The Bride of the Book Sommelier (Part VI)

It’s time for another edition of the Book Sommelier! Here are some new pairings for you:

Mother Country, by Irina Reyn, and The Hottest Dishes of the Tartar Cuisine, by Alina Bronsky

A lot of American literature is immigrant literature. There are so many novels about people leaving (or fleeing) to other countries for safety or economic opportunity that it’s refreshing to find stories that have a different version of the immigrant experience. In Mother Country and The Hottest Dishes of the Tartar Cuisine, we see two women—one Russian and one Ukrainian—doing everything they can to get their children into a better place. And both of these stories have twists. In one, Mother Country, the mother forgets to consider that her child might want something different than what they planned. And in the other, we see a mother who believes that the ends always justify her unscrupulous means. 

Atonement, by Ian McEwan, and The Far Field, by Madhuri Vijay

I usually scorn books about rich people. I have a very hard time relating to them because, even though their problems are real, I struggle to sympathize with people who have money to smooth their paths through life. But it seems, with these two books, I have found an exception to my aversion. These masterfully written books feature characters who create catastrophes with their unthinking, entitled actions, but then later have to face up to the consequences and seek to make up for those actions. The settings in these books are also fantastic, with bonus points to Atonement for the way it plays around with time lines.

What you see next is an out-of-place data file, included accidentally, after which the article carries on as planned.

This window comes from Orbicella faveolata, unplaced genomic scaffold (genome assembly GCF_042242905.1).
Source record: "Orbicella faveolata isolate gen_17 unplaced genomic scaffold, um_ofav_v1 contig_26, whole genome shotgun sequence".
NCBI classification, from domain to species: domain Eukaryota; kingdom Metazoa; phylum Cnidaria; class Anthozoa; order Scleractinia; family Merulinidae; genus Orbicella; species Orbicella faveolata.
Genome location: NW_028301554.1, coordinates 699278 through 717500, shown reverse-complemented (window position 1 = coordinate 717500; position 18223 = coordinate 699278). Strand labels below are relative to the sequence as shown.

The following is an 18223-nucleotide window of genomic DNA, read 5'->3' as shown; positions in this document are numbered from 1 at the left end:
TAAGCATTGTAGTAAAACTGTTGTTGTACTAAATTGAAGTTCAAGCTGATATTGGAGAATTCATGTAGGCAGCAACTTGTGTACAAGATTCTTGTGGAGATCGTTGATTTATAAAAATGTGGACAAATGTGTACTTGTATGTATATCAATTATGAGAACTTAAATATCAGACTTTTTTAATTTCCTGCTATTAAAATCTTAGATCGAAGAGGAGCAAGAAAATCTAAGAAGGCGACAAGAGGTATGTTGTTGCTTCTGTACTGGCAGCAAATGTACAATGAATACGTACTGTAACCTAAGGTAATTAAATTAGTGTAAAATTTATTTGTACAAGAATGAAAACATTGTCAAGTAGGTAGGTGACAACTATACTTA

The Spirit Catches You and You Fall Down, by Anne Fadiman and The Fox and Dr. Shimamura, by Christine Wunnicke

I mentioned in my review of The Fox and Dr. Shimamura the coincidence of reading these books close to each other, but I wanted to bring it up again because the pairing is just so perfect. The Spirit Catches You and You Fall Down presents a nonfiction account of a (very) young Hmong with severe epilepsy caught in the middle of Hmong culture and Western medicine. Fadiman’s book floored me—and I liked it a lot—but The Fox and Dr. Shimamura‘s fictional version of the same conflict added a perspective I needed. Where Fadiman clearly portrays the opposing sides, who will not budge, Wunnicke gives us a story of a person actually caught in the middle. Wunnicke’s Dr. Shimamura provides a glimpse at the possibility of hybridity. (Sorry to get academic right there at the end, but I couldn’t think of a non jargon word for “creating something new out of one or more ways of life in an effort to survive conflict.”)

One comment

  1. Loved the Hottest Dishes of the Tartar Cuisine and its treatment of immigrant narratives, motherhood, femininity, post-colonialism, Soviet heritage, and of course the sharp witty language. Thank you for mentioning this little gem.

    Liked by 1 person

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